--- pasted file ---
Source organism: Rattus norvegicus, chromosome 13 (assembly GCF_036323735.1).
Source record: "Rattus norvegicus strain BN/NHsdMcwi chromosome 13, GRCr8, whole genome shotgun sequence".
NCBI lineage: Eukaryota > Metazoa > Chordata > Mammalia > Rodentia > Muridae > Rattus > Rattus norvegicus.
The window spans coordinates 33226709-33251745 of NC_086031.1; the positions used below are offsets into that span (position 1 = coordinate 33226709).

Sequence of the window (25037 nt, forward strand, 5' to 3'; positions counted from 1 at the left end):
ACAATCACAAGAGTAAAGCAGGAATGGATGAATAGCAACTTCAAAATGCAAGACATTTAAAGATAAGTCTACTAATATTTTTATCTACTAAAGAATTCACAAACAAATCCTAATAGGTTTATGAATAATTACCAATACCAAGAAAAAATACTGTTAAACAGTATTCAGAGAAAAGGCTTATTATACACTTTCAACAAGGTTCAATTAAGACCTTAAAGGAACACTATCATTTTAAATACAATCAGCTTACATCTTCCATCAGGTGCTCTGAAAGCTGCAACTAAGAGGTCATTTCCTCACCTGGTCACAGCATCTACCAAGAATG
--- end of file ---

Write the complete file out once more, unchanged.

Source organism: Rattus norvegicus, chromosome 13 (assembly GCF_036323735.1).
Source record: "Rattus norvegicus strain BN/NHsdMcwi chromosome 13, GRCr8, whole genome shotgun sequence".
NCBI lineage: Eukaryota > Metazoa > Chordata > Mammalia > Rodentia > Muridae > Rattus > Rattus norvegicus.
The window spans coordinates 33226709-33251745 of NC_086031.1; the positions used below are offsets into that span (position 1 = coordinate 33226709).

Sequence of the window (25037 nt, forward strand, 5' to 3'; positions counted from 1 at the left end):
ACAATCACAAGAGTAAAGCAGGAATGGATGAATAGCAACTTCAAAATGCAAGACATTTAAAGATAAGTCTACTAATATTTTTATCTACTAAAGAATTCACAAACAAATCCTAATAGGTTTATGAATAATTACCAATACCAAGAAAAAATACTGTTAAACAGTATTCAGAGAAAAGGCTTATTATACACTTTCAACAAGGTTCAATTAAGACCTTAAAGGAACACTATCATTTTAAATACAATCAGCTTACATCTTCCATCAGGTGCTCTGAAAGCTGCAACTAAGAGGTCATTTCCTCACCTGGTCACAGCATCTACCAAGAATG